Category: Revocable Trust

A revocable trust, also known as a living trust or inter vivos trust, is a legal arrangement that allows an individual, known as the grantor or settlor, to transfer their assets into a trust during their lifetime. The grantor retains control over the trust and has the ability to modify or revoke it at any time while they are still alive.

Here are some key points to understand about revocable trusts:

Control and Flexibility:

One of the primary advantages of a revocable trust is that the grantor maintains control over the assets placed in the trust. They can change the trust terms, add or remove assets, or even dissolve the trust entirely if they wish.

Avoiding Probate:

By placing assets in a revocable trust, the grantor can potentially avoid the probate process upon their death. Since the assets are held in the trust, they do not have to go through probate, which can be a time-consuming and expensive legal process.


Unlike a will, which becomes a public document during probate, a revocable trust allows for greater privacy. The details of the trust, including its assets and beneficiaries, are generally not available to the public.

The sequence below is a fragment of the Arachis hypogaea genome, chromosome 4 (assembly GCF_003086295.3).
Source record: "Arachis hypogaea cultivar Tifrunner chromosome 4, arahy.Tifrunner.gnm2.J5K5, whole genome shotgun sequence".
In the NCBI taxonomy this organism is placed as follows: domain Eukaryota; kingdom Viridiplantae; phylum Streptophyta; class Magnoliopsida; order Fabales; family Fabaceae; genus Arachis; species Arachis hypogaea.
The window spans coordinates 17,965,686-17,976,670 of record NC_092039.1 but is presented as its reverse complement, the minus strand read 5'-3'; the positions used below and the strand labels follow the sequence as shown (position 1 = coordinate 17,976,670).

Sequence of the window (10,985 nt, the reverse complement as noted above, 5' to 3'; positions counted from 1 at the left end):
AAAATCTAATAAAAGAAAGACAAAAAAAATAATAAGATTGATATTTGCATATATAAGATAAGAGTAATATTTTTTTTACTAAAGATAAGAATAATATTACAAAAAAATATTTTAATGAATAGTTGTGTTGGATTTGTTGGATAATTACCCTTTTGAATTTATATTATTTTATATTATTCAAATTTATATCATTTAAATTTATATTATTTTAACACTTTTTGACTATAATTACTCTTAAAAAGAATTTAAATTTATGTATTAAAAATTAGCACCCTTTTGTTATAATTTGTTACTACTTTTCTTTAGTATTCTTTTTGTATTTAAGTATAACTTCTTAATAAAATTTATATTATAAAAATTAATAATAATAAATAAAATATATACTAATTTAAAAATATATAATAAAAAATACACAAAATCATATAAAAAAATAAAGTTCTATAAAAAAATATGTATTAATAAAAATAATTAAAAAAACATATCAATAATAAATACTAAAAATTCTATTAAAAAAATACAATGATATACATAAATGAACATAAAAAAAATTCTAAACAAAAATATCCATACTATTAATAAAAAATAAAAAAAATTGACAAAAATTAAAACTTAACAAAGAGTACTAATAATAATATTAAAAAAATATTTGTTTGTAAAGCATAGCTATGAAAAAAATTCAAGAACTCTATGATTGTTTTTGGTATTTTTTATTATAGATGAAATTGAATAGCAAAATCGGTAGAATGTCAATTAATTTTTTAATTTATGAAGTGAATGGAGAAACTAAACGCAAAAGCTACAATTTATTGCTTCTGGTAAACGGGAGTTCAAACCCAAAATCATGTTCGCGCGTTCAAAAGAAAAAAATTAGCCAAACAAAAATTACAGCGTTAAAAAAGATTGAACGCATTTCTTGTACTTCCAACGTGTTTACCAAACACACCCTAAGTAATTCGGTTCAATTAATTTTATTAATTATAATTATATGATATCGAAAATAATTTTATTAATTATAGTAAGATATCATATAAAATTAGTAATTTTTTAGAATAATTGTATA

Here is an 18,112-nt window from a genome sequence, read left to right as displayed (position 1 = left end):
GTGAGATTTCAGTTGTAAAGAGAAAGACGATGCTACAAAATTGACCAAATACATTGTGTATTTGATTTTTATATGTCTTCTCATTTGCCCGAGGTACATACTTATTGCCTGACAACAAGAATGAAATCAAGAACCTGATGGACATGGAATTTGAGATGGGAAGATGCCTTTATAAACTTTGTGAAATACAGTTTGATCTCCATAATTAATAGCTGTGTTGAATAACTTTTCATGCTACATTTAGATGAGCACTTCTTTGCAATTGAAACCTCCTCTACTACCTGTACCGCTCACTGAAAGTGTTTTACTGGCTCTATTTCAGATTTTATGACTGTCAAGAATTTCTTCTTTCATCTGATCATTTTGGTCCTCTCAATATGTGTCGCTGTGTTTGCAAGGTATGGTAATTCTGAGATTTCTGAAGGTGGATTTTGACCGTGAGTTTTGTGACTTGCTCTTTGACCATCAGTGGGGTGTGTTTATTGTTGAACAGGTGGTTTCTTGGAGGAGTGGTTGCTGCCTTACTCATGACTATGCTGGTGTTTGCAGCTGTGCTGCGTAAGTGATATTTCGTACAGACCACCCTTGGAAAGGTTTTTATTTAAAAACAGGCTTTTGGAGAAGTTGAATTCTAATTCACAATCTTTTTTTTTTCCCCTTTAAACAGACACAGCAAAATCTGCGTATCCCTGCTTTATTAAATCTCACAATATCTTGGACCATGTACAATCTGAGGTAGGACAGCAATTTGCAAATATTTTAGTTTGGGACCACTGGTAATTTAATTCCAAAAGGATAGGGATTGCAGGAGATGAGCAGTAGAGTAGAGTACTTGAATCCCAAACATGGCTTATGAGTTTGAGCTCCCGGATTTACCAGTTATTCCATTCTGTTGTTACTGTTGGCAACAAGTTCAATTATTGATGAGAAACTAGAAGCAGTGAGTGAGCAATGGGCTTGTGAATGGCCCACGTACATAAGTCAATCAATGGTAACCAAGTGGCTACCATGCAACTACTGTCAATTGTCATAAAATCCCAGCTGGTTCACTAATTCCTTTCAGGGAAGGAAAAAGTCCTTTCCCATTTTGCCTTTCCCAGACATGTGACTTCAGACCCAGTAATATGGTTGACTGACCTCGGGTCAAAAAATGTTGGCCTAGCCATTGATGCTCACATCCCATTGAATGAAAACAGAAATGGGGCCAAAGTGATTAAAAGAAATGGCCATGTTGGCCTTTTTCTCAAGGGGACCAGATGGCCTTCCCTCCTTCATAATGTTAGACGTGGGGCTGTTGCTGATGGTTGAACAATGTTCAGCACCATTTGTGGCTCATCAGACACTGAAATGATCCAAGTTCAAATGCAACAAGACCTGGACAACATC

Incapacity Planning:

Revocable trusts also provide a mechanism for managing assets in the event of the grantor’s incapacity. If the grantor cannot manage their affairs, a successor trustee named in the trust can step in and handle the trust’s assets according to the grantor’s instructions.

Smooth Asset Distribution:

Upon the grantor’s death, the assets in the revocable trust can be distributed to the named beneficiaries without going through probate. This can help expedite the distribution process and ensure that the grantor’s wishes are carried out efficiently.

Tax Considerations:

From a tax perspective, a revocable trust is typically treated as a pass-through entity, meaning that the grantor is still responsible for reporting income and paying taxes on the trust’s assets. It does not provide direct tax benefits but can be useful in estate planning to minimize estate taxes for larger estates.


It’s important to consult with an experienced estate planning attorney or financial advisor when considering a revocable trust. They can provide personalized guidance based on your circumstances and help you determine if a revocable trust suits your needs and goals.